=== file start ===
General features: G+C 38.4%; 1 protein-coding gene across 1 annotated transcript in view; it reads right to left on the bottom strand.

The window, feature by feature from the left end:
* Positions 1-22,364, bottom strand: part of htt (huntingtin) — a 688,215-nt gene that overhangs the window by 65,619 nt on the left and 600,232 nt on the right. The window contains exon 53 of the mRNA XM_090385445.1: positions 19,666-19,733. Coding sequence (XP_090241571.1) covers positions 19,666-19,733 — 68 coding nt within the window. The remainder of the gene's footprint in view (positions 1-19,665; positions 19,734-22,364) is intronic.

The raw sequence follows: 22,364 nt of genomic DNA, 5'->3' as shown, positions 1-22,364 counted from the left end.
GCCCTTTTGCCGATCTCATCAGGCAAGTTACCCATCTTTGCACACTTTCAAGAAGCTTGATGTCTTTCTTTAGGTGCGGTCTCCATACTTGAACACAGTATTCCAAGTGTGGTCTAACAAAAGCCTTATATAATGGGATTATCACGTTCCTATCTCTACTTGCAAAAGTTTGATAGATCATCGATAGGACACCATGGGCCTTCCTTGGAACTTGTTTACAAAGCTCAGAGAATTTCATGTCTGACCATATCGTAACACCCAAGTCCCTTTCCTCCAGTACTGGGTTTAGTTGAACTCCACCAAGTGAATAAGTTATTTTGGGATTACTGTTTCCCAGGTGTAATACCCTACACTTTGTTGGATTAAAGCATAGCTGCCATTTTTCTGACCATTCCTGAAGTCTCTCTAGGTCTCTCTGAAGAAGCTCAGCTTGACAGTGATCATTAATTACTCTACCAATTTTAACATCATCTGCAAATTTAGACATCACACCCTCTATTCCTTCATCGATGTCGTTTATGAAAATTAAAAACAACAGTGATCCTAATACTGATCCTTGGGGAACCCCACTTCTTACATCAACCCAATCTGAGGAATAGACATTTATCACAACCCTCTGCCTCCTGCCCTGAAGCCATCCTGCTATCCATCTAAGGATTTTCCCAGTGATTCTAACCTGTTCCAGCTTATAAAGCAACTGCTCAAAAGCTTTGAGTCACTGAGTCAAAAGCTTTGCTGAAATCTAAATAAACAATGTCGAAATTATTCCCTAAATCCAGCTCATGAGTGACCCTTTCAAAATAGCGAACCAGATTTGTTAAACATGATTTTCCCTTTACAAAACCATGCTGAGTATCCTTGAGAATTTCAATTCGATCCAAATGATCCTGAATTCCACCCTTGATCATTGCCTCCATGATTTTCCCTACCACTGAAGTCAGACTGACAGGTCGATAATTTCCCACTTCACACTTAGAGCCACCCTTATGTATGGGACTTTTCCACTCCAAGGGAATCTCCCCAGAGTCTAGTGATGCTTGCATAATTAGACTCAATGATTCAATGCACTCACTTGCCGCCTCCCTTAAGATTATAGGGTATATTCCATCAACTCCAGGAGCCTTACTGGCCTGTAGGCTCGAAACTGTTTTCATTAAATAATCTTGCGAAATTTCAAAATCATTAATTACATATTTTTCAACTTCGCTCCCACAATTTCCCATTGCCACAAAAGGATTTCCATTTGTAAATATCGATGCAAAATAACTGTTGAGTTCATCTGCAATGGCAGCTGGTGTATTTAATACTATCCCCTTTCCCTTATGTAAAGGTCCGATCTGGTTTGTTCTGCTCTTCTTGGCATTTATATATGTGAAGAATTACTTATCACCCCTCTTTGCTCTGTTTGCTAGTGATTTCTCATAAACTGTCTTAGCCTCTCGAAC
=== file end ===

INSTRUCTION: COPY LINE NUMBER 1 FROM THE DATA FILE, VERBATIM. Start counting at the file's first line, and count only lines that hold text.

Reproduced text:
General features: G+C 38.4%; 1 protein-coding gene across 1 annotated transcript in view; it reads right to left on the bottom strand.